Voting Trust Agreement Sec

At the end of the trust period, the shares are usually returned to the shareholders, although in practice many voting trusts provide that they are returned to the voting trusts, with identical conditions. Voting trust agreements are usually operated by the current directors of a company as a counter-measure to hostile acquisitions. However, they can also be used to represent a person or group trying to take control of a company – for example. B creditors of the company who might want to reorganize a bankrupt company. Voting trusts are more common in small businesses because they are easier to manage. Voting trusts are similar to proxy voting in the sense that shareholders designate another person to vote for them. But voting trusts work differently than a proxy. While the proxy can be a temporary or one-time agreement often created for a specific vote, the voting trust is generally more permanent to give a block of voters more power than a group – or even control of the business, which is not necessarily the case with proxy voting. The details of a voting trust agreement, including the duration of its term and specific rights, will be set out in a filing with the SEC. They also describe shareholder rights, such as.B.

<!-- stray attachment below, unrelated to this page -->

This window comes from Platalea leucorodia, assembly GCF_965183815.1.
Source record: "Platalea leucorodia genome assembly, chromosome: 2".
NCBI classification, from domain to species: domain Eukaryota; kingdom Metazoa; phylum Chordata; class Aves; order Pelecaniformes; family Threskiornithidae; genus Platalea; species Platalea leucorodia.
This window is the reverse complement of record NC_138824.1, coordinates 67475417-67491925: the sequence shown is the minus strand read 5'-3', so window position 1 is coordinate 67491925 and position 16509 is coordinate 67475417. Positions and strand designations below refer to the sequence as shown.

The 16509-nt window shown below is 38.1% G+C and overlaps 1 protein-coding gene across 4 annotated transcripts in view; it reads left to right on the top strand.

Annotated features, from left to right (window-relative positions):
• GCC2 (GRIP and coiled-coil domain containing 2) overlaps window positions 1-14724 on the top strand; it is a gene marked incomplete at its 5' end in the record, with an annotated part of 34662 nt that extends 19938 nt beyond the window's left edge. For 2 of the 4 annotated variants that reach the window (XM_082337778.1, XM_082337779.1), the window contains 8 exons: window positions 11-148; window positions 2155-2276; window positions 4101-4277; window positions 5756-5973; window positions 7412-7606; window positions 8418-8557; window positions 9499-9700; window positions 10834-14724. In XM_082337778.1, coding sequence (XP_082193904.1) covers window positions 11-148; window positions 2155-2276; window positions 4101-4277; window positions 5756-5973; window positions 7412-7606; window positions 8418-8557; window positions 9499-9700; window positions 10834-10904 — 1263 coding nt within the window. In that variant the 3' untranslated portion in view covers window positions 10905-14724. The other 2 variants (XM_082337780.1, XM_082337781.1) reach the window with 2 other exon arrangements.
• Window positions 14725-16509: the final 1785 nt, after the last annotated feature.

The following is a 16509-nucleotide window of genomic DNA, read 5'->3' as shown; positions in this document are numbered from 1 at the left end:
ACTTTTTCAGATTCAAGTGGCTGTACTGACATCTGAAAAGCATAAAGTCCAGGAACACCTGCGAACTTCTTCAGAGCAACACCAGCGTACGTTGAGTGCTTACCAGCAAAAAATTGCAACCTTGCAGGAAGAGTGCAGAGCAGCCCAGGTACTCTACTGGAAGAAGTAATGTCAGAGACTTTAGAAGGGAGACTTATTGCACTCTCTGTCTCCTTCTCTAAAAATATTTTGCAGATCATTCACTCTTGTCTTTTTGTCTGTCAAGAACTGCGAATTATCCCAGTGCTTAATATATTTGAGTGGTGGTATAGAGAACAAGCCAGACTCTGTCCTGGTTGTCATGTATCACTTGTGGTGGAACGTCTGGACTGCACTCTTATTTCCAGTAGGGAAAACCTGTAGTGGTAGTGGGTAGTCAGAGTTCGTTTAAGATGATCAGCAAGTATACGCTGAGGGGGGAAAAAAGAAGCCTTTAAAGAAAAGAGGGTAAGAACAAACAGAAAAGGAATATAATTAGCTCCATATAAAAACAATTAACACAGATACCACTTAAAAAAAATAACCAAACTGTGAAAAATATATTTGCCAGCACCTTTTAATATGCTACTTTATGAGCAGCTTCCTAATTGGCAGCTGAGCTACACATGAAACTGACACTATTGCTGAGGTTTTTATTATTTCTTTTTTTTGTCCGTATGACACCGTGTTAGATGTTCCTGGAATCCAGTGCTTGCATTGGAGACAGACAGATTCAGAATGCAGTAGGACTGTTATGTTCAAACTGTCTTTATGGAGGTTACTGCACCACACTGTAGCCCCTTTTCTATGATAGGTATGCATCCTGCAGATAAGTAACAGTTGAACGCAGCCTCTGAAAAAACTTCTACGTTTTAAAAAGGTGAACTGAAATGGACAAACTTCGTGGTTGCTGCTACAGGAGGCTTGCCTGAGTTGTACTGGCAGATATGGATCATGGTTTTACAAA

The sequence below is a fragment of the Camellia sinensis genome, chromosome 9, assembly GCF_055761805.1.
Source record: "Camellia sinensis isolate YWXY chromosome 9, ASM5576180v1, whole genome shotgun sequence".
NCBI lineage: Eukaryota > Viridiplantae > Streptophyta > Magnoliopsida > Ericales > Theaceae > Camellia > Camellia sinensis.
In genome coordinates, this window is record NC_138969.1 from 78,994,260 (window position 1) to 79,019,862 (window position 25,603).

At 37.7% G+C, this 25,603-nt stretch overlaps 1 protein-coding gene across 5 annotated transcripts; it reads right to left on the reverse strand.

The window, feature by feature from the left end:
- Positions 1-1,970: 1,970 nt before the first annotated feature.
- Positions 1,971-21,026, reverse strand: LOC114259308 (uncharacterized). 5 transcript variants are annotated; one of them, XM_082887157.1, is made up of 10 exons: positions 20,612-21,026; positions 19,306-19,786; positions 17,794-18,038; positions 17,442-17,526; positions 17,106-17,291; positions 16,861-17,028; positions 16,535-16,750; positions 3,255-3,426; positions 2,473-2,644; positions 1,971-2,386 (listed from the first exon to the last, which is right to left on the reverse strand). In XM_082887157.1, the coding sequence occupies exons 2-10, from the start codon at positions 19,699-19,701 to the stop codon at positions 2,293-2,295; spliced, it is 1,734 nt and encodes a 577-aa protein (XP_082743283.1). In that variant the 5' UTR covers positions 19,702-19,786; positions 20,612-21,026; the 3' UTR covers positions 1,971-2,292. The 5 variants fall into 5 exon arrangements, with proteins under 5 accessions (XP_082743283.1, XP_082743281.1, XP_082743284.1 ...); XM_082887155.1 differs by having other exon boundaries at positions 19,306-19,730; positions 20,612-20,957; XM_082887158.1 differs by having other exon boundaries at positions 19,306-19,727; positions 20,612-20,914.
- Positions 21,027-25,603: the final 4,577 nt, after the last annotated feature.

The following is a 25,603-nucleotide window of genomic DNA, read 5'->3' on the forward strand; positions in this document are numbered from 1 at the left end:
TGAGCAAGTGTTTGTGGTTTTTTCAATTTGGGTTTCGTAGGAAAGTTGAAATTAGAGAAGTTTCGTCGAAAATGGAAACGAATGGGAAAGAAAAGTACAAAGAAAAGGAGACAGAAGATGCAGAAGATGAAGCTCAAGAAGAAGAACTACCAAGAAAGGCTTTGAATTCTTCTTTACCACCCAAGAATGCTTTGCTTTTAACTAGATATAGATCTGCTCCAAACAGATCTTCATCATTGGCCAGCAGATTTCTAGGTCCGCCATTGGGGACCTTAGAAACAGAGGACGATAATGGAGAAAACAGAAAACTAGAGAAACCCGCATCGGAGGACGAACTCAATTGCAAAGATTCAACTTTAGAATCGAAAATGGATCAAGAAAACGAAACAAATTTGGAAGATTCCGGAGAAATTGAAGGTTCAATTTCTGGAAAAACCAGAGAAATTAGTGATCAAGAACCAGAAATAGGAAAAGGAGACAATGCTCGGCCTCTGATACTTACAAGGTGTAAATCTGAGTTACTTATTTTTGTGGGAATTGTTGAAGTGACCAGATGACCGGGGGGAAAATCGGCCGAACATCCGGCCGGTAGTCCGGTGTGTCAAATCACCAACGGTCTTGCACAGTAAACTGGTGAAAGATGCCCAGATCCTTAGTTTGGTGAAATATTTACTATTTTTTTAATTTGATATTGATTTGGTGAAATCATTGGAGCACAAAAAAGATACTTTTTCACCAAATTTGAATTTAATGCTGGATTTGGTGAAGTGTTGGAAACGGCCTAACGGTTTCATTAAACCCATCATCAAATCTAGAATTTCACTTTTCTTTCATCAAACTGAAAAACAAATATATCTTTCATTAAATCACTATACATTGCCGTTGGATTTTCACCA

the continued receipt of dividends; merger procedures, such as consolidation or dissolution of the company; and the duties and rights of trustees, by .B. for which votes are used. In some voting trusts, the trustee may also be granted additional powers, such as the freedom to sell or redeem the shares. A voting trust agreement is a contractual arrangement in which voting shareholders transfer their shares to a trustee in exchange for a voting trust certificate. This gives voting trustees temporary control of the company. Voting trust agreements, which must be filed with the Securities and Exchange Commission (SEC), determine the duration of the agreement, typically for several years or until a specific event occurs. .